Transom needs re-enforcement somehow

Discussion in 'Sailboats' started by souljour2000, Jul 5, 2010.

  1. souljour2000
    Joined: Aug 2009
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    Location: SW Florida

    souljour2000 Senior Member

    My new good ol' boat .... a 1971 McCurdy/Rhodes "Seafarer" 24....is indeed a good ol' boat and I'm still filled with puppy love for her..but she has one big issue ..her transom has begun to become rather "misshapen" or is visibly bulging outward in the area where the old-style motor-mount bracket (see photo) mounts to the hull... Also...the transom has way,way...(way) too much flex as a whole . There are wooden 1x3" backing plates" for the motor mount and they certainly need to be replaced with aluminum or steel extruded at very least which should help a bit. Replacing the old-style motor mount might help a bit but I think it would still not correct the "bubbled-out" area of fiberglass on the transom.... if you follow ....where the motor weight has over the years created the most dynamic loads. and created this bulge of sorts as I mentioned....I'm wondering if anyone has had any similar issues with a sailboat transom before.?..especially one of these reverse transoms?

    (zoom in a bit on the transom of photo below if you can).

    You can't see the deformity in the transom skin unfortunatey ...BTW there are no real structural members..the entire stern is basically a hollow shell relying on the cockpit mold to give most of the upper strength and plain old heavy roving down below...I do feel I have the skills to do the transom "repair" as long as I don't interfere with the natural flex expected of the skin that the design team factored in...I suspect adding a "sub transom "of sorts that might look alot like a bulkhead in an WWII bomber or submarine might help if added about a foot or so inward from the existing transom...I could leave a big access hole in the middle of this sub transom so i can access the backing plates and rudder gudgeon backing plates and so forth..Any thoughts?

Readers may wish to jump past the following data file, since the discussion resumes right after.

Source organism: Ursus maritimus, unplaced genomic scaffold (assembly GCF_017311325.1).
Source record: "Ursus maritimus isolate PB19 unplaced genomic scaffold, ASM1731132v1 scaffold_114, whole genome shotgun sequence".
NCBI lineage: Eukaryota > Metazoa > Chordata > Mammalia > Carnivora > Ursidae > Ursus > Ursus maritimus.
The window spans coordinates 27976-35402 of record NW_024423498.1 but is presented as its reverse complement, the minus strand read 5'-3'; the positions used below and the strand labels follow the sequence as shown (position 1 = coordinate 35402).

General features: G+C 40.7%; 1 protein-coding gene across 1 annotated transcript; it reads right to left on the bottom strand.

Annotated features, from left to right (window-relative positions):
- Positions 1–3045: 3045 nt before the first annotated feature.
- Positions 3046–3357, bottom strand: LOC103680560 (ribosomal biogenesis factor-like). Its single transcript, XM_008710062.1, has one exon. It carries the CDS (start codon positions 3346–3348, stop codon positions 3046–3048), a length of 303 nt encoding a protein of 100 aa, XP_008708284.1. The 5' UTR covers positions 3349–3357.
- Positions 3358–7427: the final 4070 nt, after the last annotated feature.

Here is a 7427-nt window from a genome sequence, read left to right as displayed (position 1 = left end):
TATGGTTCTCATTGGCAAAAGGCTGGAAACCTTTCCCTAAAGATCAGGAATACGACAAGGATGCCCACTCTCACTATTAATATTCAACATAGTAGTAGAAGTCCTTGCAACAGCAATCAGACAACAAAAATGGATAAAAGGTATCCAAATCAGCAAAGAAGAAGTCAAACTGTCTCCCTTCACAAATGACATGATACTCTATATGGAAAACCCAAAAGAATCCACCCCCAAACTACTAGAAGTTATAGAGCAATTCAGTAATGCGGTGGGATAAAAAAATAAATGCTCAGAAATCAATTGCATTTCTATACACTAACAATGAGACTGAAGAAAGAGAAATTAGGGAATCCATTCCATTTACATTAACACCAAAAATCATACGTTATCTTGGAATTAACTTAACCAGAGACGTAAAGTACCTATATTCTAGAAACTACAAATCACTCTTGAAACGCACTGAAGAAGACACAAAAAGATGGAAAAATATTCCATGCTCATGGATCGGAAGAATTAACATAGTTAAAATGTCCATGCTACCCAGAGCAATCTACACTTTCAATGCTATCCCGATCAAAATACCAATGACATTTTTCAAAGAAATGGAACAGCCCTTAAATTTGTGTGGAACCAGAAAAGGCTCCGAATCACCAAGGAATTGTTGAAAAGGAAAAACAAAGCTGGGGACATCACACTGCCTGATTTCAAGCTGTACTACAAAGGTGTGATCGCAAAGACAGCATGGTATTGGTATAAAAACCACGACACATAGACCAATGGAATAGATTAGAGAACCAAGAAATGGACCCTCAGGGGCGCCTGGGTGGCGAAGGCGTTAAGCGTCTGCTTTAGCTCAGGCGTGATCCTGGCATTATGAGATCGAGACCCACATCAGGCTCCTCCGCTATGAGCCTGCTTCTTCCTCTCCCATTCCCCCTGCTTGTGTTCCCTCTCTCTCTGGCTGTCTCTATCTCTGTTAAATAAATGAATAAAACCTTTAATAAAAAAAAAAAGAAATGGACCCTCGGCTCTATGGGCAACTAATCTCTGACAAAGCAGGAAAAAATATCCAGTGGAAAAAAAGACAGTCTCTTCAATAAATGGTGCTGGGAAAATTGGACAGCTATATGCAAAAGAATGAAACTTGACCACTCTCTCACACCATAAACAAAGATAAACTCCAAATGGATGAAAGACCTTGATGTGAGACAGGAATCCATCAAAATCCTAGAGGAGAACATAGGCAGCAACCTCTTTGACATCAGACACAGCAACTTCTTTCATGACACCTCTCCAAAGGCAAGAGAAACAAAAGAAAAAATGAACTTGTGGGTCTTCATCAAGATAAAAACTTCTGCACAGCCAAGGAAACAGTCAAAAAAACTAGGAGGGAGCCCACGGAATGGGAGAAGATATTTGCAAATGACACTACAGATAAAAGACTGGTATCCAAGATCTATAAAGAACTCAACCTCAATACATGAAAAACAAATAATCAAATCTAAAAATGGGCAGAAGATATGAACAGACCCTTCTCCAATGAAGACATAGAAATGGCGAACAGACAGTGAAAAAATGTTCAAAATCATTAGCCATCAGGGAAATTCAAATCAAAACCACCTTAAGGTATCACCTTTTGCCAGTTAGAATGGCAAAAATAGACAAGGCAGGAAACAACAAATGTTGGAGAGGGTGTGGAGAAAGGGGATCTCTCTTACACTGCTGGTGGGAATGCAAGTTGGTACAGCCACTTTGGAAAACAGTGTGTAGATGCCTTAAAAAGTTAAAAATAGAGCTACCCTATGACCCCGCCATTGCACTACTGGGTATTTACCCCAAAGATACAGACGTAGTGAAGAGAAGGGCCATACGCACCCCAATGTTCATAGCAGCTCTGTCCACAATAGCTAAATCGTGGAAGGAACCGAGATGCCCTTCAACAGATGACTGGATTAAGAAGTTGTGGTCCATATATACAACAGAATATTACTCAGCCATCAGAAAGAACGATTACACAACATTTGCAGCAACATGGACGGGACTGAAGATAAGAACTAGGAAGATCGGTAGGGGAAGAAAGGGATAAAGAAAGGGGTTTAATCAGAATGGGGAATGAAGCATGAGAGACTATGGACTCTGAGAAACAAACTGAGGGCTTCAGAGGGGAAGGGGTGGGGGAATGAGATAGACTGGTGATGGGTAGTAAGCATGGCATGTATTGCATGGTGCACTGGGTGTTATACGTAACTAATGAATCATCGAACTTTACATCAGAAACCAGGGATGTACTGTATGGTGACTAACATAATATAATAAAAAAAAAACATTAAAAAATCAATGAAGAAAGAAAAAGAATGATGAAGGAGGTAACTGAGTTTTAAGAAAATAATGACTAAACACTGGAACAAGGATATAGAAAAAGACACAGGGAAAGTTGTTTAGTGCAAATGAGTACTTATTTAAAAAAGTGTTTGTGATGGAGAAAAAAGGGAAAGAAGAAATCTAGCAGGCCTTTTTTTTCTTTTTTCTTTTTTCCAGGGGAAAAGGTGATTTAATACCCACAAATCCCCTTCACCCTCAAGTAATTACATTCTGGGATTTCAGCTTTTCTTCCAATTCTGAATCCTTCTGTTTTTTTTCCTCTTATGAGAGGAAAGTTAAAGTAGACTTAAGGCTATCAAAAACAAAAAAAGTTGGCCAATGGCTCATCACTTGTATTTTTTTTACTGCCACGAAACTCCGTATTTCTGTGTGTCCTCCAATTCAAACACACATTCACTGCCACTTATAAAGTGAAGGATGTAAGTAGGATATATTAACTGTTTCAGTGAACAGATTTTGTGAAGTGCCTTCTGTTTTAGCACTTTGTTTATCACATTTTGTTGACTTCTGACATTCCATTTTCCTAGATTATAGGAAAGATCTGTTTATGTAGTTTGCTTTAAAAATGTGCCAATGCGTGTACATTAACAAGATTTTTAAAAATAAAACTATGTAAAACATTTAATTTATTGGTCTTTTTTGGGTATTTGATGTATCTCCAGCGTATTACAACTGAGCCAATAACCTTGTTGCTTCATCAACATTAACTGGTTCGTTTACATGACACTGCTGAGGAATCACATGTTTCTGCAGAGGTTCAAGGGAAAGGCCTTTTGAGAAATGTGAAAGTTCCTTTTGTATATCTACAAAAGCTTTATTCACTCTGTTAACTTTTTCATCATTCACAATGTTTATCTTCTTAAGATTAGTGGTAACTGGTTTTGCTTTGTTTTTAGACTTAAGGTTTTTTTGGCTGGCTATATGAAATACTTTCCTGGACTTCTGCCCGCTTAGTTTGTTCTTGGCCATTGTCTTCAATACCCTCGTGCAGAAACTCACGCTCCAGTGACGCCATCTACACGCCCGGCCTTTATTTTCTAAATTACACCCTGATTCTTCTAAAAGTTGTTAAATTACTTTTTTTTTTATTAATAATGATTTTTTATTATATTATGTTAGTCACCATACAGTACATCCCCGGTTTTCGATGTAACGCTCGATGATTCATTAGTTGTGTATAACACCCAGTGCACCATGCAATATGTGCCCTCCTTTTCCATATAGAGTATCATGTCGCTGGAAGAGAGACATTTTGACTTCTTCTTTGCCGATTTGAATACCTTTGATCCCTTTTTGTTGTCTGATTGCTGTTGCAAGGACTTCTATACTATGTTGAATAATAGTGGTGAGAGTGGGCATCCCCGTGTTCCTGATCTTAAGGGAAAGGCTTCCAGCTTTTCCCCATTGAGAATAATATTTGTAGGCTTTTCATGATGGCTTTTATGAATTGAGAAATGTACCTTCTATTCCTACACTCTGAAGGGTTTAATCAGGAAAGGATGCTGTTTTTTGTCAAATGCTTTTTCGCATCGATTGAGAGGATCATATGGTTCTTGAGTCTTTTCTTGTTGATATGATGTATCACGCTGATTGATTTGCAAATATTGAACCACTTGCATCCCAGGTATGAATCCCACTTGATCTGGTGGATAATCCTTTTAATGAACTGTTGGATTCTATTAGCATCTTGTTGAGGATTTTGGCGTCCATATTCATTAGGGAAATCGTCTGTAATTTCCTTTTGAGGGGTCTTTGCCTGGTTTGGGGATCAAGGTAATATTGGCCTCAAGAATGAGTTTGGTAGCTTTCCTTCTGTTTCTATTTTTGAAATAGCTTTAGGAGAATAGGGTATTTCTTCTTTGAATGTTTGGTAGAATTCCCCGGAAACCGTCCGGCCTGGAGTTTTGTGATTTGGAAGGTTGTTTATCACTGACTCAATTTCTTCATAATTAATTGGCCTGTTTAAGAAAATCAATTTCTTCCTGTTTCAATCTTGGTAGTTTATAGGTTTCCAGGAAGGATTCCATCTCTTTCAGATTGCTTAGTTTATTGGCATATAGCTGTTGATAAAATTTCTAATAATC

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  2. BATAAN
    Joined: Apr 2010
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    BATAAN Senior Member

    Back in the day I watched a few of these being done when I was the "wood guy" at the local San Francisco boatyard. One whiz at it would strip the paint/gel coat from the inside of the transom and affected areas with paint remover instead of grinding for the most part. This gave a lovely fuzzed glass surface after washing and thorough drying with a heat gun that was then repaired and beefed up with glass reinforcement without the horror of the grinding prep process. As I was usually changing a thru hull or fixing a broken toilet in the same boat at the same time I really approved. Occasionally I was called on to fit a plywood laminate to the inside and once did one with a varnished lam on the outside. The secret was West system epoxies (at the time, and it still works) and good technique which means lots of fiber and as little resin as you can manage in the laminate. Forget the sub idea, fix the real problem which seems to be a wimpy transom by making it non-wimpy.
     
  3. souljour2000
    Joined: Aug 2009